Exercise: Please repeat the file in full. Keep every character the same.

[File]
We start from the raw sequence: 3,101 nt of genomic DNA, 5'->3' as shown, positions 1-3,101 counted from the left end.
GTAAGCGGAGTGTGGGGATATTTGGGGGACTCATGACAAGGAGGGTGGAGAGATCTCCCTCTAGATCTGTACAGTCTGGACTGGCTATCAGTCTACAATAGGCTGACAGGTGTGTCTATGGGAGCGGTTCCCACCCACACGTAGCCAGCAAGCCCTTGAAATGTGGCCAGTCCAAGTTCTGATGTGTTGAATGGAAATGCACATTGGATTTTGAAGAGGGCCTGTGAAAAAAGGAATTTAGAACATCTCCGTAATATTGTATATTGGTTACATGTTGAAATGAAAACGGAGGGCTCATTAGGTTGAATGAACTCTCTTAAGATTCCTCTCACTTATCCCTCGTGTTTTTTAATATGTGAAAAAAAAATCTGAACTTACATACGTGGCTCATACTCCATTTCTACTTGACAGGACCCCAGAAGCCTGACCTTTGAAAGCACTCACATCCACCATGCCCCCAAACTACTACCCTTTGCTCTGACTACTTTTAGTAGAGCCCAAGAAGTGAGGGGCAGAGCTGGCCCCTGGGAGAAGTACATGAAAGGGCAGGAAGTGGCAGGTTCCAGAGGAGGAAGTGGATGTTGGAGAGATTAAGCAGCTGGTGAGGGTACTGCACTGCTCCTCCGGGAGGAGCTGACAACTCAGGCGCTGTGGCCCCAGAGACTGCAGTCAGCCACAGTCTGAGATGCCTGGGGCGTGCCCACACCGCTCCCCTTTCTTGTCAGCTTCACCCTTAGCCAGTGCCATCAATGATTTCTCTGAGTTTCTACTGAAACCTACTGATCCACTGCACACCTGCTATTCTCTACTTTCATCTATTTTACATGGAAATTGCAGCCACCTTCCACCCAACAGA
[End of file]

We start from the raw sequence: 3,101 nt of genomic DNA, 5'->3' as shown, positions 1-3,101 counted from the left end.
GTAAGCGGAGTGTGGGGATATTTGGGGGACTCATGACAAGGAGGGTGGAGAGATCTCCCTCTAGATCTGTACAGTCTGGACTGGCTATCAGTCTACAATAGGCTGACAGGTGTGTCTATGGGAGCGGTTCCCACCCACACGTAGCCAGCAAGCCCTTGAAATGTGGCCAGTCCAAGTTCTGATGTGTTGAATGGAAATGCACATTGGATTTTGAAGAGGGCCTGTGAAAAAAGGAATTTAGAACATCTCCGTAATATTGTATATTGGTTACATGTTGAAATGAAAACGGAGGGCTCATTAGGTTGAATGAACTCTCTTAAGATTCCTCTCACTTATCCCTCGTGTTTTTTAATATGTGAAAAAAAAATCTGAACTTACATACGTGGCTCATACTCCATTTCTACTTGACAGGACCCCAGAAGCCTGACCTTTGAAAGCACTCACATCCACCATGCCCCCAAACTACTACCCTTTGCTCTGACTACTTTTAGTAGAGCCCAAGAAGTGAGGGGCAGAGCTGGCCCCTGGGAGAAGTACATGAAAGGGCAGGAAGTGGCAGGTTCCAGAGGAGGAAGTGGATGTTGGAGAGATTAAGCAGCTGGTGAGGGTACTGCACTGCTCCTCCGGGAGGAGCTGACAACTCAGGCGCTGTGGCCCCAGAGACTGCAGTCAGCCACAGTCTGAGATGCCTGGGGCGTGCCCACACCGCTCCCCTTTCTTGTCAGCTTCACCCTTAGCCAGTGCCATCAATGATTTCTCTGAGTTTCTACTGAAACCTACTGATCCACTGCACACCTGCTATTCTCTACTTTCATCTATTTTACATGGAAATTGCAGCCACCTTCCACCCAACAGA